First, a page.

The Art of the South Coast

A Lecture or Study Day Exploring British Identity and the South Coast

This talk will explore the role of the South Coast in helping to define notions of ‘Englishness’ and of popular culture within a wider sense of ‘British’ identity. It will look at the creation of Georgian Brighton at the time of Britain’s newly acquired commercial empire. It will then compare Chinese and Moorish influences on the Royal Pavilion with the arrival of ‘suntrap modernism’ and the international style at the De la Warr Pavilion during the 1930’s.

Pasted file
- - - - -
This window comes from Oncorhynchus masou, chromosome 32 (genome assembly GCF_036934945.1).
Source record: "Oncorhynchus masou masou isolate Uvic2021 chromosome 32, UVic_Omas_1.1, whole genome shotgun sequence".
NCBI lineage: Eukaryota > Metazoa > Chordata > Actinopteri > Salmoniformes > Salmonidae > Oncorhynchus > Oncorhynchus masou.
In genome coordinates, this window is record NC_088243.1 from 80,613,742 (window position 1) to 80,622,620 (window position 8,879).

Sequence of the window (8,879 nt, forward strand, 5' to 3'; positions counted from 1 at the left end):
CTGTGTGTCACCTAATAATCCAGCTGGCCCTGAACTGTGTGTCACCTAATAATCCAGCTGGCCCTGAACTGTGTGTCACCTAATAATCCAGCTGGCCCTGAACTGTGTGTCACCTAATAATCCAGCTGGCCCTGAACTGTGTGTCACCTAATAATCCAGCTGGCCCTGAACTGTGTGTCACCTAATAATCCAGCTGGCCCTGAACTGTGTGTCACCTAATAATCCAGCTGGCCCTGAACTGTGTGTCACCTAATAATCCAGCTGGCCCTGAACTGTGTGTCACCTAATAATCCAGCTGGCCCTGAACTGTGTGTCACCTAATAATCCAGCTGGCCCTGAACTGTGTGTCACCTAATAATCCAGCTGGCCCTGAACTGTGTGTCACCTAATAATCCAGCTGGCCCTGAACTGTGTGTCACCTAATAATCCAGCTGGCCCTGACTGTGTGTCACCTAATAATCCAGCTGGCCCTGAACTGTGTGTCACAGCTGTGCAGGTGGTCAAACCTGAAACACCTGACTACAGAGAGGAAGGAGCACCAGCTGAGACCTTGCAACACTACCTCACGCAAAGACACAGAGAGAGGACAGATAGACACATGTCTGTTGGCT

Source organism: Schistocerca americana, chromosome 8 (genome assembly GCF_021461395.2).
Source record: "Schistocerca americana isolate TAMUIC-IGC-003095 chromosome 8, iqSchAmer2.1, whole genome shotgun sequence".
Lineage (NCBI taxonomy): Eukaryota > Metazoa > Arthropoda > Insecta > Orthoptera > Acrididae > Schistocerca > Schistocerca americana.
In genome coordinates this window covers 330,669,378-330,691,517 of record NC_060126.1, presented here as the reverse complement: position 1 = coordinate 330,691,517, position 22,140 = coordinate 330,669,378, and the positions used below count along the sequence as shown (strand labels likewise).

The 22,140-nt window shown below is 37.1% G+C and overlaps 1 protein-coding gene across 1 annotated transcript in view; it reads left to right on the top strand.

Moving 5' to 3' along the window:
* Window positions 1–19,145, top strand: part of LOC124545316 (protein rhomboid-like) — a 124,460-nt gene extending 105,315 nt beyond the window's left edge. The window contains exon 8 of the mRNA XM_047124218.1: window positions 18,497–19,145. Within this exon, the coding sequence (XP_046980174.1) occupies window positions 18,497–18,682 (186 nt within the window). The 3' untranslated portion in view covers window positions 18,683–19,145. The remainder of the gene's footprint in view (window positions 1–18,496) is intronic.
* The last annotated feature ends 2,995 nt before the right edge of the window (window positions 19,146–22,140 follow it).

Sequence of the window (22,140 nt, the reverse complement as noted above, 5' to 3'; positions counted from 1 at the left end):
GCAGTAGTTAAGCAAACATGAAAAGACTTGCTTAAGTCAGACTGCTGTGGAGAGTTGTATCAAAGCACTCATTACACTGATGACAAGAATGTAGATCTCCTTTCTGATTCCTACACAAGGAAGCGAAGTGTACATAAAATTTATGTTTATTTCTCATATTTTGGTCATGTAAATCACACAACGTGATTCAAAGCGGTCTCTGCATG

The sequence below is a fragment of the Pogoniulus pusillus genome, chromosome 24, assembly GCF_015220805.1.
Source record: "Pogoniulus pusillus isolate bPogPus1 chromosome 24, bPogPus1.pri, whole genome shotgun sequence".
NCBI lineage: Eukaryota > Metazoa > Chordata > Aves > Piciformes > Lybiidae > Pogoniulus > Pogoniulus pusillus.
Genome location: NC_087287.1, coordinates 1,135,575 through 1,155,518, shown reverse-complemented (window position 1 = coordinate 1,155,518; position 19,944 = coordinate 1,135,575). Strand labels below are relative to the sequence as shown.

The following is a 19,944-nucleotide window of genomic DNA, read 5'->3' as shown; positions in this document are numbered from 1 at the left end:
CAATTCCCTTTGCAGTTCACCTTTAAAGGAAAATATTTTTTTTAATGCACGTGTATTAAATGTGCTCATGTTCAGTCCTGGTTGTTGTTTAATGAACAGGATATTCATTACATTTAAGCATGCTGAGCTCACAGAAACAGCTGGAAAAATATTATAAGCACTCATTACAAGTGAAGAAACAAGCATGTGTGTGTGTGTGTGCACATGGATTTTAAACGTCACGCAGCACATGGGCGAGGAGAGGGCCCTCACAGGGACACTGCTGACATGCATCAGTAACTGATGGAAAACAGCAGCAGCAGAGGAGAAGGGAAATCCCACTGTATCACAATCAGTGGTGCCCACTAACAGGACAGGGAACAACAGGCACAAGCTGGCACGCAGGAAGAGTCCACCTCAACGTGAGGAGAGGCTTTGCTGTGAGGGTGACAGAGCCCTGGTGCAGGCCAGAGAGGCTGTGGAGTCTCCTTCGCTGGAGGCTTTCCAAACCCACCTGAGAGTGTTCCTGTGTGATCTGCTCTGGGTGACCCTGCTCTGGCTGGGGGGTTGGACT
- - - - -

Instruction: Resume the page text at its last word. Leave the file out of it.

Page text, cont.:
The talk will focus on Charleston, the country retreat of the Bloomsbury Group, and the revival of Georgian water colours and seaside popular culture championed by Paul Nash, John Piper and Eric Ravilious. It will explain how views of the chalk coastline became emblematic of England’s resistance in 1940. It will look at the post-war world of Brighton Rock, mods and rockers and Quadrophenia. Finally, it will compare the contemporary role of the Turner Art Gallery in Margate, the Jerwood Gallery in Hastings and the newly refurbished Towner Art Gallery in Eastbourne to the 1930’s marketing of the ‘Conqueror’s Coast’.


For details of related tours to the South Coast see: http://www.traveleditions.co.uk/Tour/art-on-the-south-coast-of-england

The Art of the South Coast